This article is about a sanatorium for people with tuberculosis that was so grand it has since been dubbed a “palace.”
Prince Nikolai Nikolaevich Smetsky was a philanthropist and entrepreneur, who was born in 1852 in Moscow. He was part of a wealthy family of Kostroma nobles. The family owned an estate of 40,000 acres in the Kostroma province, Russia. Only 7,000 acres of land was used for the estate, the rest of it was forest.
Nikolai Smetsky gained a degree in law from Moscow University. However, a legal career did not appeal to him and instead he decided to set up a business processing and selling timber – a wise choice for a man whose family owned a forest.
In 1882, Smetskoy married Olga, the daughter of a famous archaeologist and museologist called Filimonov. Olga also had a philanthropic nature and founded the Moshkinsky Zemstvo School and the People’s Library.
Meanwhile, Nikolai was engaged in the delivery of raw wood along the Volga River. Soon, he decided to build a sawmill on his estate.
In 1889, Nikolai and his wife visited the city of Sukhum in Abkhazia. They fell in love with the place and decided to purchase land there. Initially, the family settled on the outskirts of the city, but by 1892 had acquired several plots of open land.
The vegetation growing there was immediately cut down, and in its place, various subtropical and coniferous plants were planted. Nikolai would travel around southern Europe and North Africa to collect new species. He employed as his main gardener, Mr. Tsekvava, a major specialist in crop production.
His collection was considered one of a kind in Europe in terms of the area it covered and the variety of plants on display. Nikolai was known to experts and the public alike as his collection was mentioned in popular magazines in French, English, and German.
At the end of the 19th century, Olga Smetsky fell ill with tuberculosis. This event prompted Nikolai to build several sanatoriums to treat patients with this disease.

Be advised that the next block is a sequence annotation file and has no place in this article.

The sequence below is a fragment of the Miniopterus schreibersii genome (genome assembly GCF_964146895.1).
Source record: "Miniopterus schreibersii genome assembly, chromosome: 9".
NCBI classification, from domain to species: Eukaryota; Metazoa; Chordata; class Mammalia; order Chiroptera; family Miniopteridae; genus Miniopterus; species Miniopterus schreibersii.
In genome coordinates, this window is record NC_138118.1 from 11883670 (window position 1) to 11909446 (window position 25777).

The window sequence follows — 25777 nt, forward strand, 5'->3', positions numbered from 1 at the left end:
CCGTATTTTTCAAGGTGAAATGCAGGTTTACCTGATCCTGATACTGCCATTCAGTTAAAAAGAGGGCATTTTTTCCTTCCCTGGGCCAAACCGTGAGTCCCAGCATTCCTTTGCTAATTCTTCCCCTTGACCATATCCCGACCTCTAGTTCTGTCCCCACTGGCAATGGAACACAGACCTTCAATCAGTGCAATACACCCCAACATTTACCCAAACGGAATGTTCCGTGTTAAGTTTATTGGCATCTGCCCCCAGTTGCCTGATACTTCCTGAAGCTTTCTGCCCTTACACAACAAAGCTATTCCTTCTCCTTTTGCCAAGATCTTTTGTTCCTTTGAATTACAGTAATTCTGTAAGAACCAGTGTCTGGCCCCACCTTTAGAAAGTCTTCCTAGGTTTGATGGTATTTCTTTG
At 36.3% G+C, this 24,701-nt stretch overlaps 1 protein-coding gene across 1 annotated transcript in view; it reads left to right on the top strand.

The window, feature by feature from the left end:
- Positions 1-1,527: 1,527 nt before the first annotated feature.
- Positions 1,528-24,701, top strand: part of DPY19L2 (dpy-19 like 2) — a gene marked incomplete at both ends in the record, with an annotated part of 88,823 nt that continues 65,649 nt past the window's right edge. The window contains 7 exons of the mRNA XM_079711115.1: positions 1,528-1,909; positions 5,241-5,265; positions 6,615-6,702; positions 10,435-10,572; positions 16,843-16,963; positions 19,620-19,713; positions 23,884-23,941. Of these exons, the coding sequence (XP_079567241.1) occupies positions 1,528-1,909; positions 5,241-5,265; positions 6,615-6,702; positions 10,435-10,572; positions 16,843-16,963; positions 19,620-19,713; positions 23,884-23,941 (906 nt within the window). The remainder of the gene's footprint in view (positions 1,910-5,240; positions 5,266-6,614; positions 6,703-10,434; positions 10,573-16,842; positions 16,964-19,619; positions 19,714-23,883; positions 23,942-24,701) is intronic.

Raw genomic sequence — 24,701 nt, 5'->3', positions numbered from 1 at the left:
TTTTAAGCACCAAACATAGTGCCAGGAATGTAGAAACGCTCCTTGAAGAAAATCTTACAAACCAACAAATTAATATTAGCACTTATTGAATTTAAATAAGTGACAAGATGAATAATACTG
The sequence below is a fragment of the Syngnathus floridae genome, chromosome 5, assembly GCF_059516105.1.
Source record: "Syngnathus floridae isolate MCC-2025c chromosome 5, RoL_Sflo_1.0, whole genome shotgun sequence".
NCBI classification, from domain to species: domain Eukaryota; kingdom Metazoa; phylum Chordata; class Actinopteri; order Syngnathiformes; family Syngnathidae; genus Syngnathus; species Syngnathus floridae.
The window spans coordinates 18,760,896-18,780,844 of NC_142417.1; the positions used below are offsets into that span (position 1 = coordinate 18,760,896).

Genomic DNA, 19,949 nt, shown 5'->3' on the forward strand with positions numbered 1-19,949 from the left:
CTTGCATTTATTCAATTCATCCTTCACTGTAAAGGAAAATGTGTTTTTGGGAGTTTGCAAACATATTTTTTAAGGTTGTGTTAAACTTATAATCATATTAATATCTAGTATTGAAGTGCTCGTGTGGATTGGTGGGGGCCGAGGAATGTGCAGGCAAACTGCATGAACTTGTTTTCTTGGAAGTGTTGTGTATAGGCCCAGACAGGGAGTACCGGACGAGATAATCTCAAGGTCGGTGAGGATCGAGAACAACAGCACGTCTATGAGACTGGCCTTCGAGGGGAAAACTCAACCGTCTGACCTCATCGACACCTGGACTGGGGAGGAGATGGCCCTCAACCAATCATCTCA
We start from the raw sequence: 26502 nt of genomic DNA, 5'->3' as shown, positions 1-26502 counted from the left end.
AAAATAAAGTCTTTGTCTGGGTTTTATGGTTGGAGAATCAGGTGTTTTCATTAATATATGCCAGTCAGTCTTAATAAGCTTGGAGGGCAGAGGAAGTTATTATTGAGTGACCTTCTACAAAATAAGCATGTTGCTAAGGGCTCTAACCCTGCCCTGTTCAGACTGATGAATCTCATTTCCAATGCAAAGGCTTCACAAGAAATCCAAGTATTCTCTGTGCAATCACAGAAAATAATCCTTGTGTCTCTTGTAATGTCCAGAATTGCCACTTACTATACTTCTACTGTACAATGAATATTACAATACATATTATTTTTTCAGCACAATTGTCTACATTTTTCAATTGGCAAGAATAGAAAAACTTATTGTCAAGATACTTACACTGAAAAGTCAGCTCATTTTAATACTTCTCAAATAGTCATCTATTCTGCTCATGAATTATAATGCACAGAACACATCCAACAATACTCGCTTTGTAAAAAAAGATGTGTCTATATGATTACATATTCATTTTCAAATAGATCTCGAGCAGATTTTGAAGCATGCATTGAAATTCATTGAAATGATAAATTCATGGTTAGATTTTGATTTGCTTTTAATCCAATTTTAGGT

His first choice of architect for his sanitorium project was Ivan Sergeyevich Kuznetsov.
In the Gulripsh district of Abkhazia, Nikolai began to construct his first sanatorium, a three-story building called Gulripsh-1 that ultimately became known as the White Building.
It was positioned at an altitude of 120 meters above sea level (a good setting to treat tuberculosis) and offered accommodation for 150 patients.
Although construction only started in 1900, by November 1902 it was open to patients. The sanatorium was created for people who were not able to pay for the traditionally expensive treatments that were prescribed for tuberculosis. Nikolai provided all the necessary amenities and also created a coniferous park.
In 1905, he founded a second stone sanatorium in Agudzera, not too far from his first project. It consisted of two floors, 70 rooms, and offered the same amenities as the first one. Next to it was a coniferous park with palm trees.
The third and final sanatorium – the one on which this article focusses – was built in the autumn of 1913 and was named Gulripsh-2, or the Red Building.
With accommodation for 250 patients across four floors, it was the largest sanitorium in Abkhazia and has since been dubbed a “palace.”